Showing off some skills
Along with a vocal intro it is always good to put a skill section into the early beginnings of a set. For mine, I decided to go with the Avici track ‘Levels’ to give props to a great artist, who passed away too early. The track also allowed for tone play options and the remix I used has a nice instrumental break part that I could use for samples and scratching. Finding tracks that have tone play options and also good instrumental parts is always a challenge because you also need them to be popular and recognizable but without being overused. The vocal samples were easy enough to come up with, samples revolving around being back and being the greatest to fit with my theme. After the intro, the rest is the bulk of the set where I actually start to play some songs.
Selecting Songs for your Audience
This is always the more difficult part of creating a set. Coming up with a list of songs that will go well with the crowd but songs that are also not too generic and maybe a song or 2 to surprise the audience. When selecting songs, I usually gravitate towards songs that I have been listening to recently or songs that reflect my mood. But I also need to select songs that can fulfill different roles in my set to. At least 1 tone play song these days seems to be required as well as a song or 2 that can be used to incite crowd interaction. With this competition we also had to add some Korean songs so this also influenced my song selection. In the end I used a mix of songs I already used often with a couple of newer remixed versions of songs and 1 surprise song. The main thing with these songs however is presentation and making sure that they all flow together in a way that allowed me to manipulate the audience to do what I want, when I want. So once I had the songs selected, it was a matter of fitting them together the right way so that I had the variation in my set of playing a song, showing of various skills and working on the microphone to interact with the crowd. To make this happen requires a major skill a lot of DJs overlook.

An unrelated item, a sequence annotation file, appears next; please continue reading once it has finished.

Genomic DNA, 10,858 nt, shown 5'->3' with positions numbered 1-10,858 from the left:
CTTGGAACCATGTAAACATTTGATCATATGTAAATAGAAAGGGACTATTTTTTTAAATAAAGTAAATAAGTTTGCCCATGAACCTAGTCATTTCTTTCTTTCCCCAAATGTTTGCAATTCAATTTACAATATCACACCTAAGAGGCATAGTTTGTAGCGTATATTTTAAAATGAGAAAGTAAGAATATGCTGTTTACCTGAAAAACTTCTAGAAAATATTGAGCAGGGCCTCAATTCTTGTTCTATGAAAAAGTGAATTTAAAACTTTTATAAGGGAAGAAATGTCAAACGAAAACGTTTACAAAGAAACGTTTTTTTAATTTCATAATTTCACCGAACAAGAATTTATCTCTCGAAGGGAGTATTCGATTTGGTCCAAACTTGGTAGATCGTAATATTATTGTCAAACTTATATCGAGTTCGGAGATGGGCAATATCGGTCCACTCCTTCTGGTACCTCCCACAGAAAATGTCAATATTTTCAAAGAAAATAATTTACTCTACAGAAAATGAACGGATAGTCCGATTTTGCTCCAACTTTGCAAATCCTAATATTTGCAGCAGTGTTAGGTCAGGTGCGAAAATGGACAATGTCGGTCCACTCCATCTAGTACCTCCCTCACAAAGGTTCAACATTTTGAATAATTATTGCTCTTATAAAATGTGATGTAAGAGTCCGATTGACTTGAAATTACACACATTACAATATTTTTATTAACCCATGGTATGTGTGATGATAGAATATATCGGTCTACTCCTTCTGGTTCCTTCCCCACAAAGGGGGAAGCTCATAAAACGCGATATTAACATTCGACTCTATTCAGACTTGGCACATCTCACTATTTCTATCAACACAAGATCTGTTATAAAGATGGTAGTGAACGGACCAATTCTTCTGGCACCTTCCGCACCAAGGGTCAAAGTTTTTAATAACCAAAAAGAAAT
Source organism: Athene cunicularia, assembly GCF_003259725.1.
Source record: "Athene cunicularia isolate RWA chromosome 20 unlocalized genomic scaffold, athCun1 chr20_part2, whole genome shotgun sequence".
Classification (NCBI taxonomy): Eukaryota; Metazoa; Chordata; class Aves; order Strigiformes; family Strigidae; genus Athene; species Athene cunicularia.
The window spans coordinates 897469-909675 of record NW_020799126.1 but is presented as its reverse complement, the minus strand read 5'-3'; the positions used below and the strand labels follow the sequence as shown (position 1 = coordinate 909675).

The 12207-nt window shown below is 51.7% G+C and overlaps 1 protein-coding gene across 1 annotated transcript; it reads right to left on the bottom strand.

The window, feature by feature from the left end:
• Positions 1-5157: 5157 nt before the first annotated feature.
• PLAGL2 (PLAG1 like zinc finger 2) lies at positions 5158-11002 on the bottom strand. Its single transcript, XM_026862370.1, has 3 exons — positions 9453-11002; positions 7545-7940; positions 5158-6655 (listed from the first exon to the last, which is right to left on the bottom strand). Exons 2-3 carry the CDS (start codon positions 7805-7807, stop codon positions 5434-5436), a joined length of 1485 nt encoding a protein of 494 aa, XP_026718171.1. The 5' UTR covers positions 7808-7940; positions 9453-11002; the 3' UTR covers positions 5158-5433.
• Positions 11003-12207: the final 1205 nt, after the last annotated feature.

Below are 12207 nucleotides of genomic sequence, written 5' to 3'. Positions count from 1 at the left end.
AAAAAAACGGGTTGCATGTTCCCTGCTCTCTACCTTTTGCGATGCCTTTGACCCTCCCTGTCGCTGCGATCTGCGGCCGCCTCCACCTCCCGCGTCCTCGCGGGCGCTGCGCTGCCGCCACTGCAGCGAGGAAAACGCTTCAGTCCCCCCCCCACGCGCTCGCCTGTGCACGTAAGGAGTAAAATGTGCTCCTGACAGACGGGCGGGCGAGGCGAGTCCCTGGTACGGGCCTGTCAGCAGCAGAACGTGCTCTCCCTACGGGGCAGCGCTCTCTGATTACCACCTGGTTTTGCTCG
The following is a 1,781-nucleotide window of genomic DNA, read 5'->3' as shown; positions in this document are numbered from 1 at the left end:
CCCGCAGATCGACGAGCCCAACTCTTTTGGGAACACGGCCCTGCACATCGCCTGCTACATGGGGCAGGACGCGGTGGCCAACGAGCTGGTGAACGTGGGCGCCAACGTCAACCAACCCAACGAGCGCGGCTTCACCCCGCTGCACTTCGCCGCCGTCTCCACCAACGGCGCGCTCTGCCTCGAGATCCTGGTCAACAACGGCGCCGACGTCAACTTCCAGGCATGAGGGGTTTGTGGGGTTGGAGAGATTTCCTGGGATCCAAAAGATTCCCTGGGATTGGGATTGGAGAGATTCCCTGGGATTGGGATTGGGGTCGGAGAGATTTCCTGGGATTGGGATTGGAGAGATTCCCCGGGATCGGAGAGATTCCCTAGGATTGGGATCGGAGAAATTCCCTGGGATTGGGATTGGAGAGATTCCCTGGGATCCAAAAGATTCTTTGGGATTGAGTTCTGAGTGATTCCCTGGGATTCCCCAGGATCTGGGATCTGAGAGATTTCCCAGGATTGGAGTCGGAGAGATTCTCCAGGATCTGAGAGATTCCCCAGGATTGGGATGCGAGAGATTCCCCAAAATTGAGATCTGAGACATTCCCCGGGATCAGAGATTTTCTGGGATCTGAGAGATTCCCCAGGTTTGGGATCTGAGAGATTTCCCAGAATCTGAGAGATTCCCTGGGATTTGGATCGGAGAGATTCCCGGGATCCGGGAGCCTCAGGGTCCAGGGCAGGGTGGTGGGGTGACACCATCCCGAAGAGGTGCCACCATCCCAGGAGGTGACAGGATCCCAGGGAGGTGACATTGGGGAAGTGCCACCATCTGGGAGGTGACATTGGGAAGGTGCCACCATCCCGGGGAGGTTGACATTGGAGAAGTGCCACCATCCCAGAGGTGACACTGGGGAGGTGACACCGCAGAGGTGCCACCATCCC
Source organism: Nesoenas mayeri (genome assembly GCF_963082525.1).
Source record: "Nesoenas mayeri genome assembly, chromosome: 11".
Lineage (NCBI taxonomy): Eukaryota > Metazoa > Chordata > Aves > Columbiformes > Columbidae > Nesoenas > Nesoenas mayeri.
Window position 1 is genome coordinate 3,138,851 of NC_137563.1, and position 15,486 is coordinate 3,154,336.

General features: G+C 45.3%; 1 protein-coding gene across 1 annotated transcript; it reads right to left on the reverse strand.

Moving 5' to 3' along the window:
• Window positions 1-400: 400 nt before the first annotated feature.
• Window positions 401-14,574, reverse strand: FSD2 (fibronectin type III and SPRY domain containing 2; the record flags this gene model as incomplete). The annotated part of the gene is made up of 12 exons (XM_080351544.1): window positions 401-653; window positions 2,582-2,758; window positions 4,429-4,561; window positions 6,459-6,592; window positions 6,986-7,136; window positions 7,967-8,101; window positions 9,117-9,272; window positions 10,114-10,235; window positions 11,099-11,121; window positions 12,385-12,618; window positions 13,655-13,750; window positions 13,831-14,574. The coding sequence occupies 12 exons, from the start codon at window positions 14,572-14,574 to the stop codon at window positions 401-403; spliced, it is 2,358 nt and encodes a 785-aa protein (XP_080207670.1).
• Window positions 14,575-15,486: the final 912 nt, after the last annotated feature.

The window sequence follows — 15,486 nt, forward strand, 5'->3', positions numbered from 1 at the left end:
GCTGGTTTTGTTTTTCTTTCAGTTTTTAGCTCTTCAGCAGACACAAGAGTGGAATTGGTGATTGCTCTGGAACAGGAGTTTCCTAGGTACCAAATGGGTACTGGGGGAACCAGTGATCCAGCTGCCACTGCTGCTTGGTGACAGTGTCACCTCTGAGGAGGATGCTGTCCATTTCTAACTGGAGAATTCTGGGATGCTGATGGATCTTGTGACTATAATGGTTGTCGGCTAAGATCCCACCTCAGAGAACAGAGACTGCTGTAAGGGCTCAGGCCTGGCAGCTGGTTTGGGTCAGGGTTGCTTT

Edit, edit and edit some more